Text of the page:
“Today,” my fencing coach announced last Monday as she walked into position in front of her line of fifteen students, me comfortably in the muddle neither at the center or one of the ends — “is all about Kenny.”
Twenty two eyes turn in my direction, some not as quickly as others (oh so that’s Kenny). Yeah that’s me, folks. The old guy who keeps coming back.
There’s a comfortable anonymity to practice, one of the reasons I enjoy it more than tournaments (a sentiment I hear quite often, actually). It’s easy to blend in, become invisible, your flaws and errors lost in a sea of driils and scrimmages.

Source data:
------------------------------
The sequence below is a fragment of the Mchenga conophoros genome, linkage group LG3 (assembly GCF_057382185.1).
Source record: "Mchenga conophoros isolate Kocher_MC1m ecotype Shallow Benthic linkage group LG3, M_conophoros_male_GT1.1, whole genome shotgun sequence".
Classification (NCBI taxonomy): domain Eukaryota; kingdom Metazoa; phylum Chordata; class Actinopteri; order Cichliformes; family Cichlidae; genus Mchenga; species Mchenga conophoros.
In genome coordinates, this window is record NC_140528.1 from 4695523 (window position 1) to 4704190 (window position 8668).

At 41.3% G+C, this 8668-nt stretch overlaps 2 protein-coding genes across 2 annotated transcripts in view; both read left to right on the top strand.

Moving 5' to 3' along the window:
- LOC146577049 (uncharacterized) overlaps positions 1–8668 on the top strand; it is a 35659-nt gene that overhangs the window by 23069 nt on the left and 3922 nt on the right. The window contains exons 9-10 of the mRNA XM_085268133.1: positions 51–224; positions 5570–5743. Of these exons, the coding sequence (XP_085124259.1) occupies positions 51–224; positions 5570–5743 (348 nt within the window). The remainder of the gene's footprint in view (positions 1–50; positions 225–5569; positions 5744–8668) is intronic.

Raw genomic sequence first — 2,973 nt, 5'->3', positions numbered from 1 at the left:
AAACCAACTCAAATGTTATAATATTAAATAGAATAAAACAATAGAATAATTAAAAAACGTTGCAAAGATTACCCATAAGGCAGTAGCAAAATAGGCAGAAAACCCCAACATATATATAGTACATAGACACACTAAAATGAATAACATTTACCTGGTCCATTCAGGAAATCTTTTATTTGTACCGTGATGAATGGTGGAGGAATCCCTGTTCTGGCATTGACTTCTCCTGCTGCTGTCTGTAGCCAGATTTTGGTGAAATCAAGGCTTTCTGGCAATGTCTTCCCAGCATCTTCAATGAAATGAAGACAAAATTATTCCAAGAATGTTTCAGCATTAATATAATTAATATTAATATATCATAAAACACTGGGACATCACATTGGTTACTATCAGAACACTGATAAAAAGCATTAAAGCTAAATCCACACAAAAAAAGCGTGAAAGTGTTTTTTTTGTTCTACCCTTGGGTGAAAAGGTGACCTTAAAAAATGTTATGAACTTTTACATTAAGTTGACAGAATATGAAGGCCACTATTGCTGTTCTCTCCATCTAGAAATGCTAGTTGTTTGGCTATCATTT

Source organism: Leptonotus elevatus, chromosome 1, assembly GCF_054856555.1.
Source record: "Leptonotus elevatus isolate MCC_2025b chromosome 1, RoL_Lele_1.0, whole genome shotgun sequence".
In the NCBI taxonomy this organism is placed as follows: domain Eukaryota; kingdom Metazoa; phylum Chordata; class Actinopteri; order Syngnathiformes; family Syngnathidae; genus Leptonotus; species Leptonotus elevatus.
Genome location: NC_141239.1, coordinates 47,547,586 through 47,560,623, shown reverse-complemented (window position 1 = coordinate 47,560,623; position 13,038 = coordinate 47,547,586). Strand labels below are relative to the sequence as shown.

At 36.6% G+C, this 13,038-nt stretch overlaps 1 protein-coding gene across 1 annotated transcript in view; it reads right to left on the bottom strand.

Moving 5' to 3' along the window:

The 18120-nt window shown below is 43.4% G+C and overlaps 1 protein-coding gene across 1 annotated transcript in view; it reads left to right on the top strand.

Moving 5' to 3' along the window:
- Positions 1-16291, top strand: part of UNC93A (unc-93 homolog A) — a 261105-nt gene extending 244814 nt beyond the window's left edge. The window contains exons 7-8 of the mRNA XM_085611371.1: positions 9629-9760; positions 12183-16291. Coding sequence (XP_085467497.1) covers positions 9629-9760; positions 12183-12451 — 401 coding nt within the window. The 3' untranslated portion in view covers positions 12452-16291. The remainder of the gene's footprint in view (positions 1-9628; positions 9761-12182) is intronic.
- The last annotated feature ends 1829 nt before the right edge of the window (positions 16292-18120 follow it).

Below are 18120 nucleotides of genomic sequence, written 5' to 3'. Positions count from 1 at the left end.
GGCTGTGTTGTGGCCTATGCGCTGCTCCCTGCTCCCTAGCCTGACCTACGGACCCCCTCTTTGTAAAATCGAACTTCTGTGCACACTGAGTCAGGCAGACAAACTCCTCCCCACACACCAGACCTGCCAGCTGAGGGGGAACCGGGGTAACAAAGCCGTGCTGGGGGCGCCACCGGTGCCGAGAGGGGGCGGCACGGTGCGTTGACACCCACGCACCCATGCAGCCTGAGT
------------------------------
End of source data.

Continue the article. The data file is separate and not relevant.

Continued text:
All about me? I make a casual observation during practice one day, about how I still can’t beat a straight attack — and literally the next day, coach is making it the focus of class. “How many of you have fenced Kenny?” About eight hands raise, and then she’s asking each one if they can beat me with a straight attack, and only one guy says no and I know he’s wrong.
By the tine she asks “Why is it so easy to beat Kenny with a straight attack?” I’m ready to tear up the floor boards and hide. The answers are honest and accurate – “he gets too close,” “his parries are too wild.” Hearing the truth surprisingly doesn’t exacerbate my self-consciousness. In fact, I feel relieved. I can face the truth, nod in agreement, and move on to that evening’s drills on distance and parrying.
The further I get into fencing, the less I’ll be able to hide. Guess I have to learn to get comfortable with my visibility.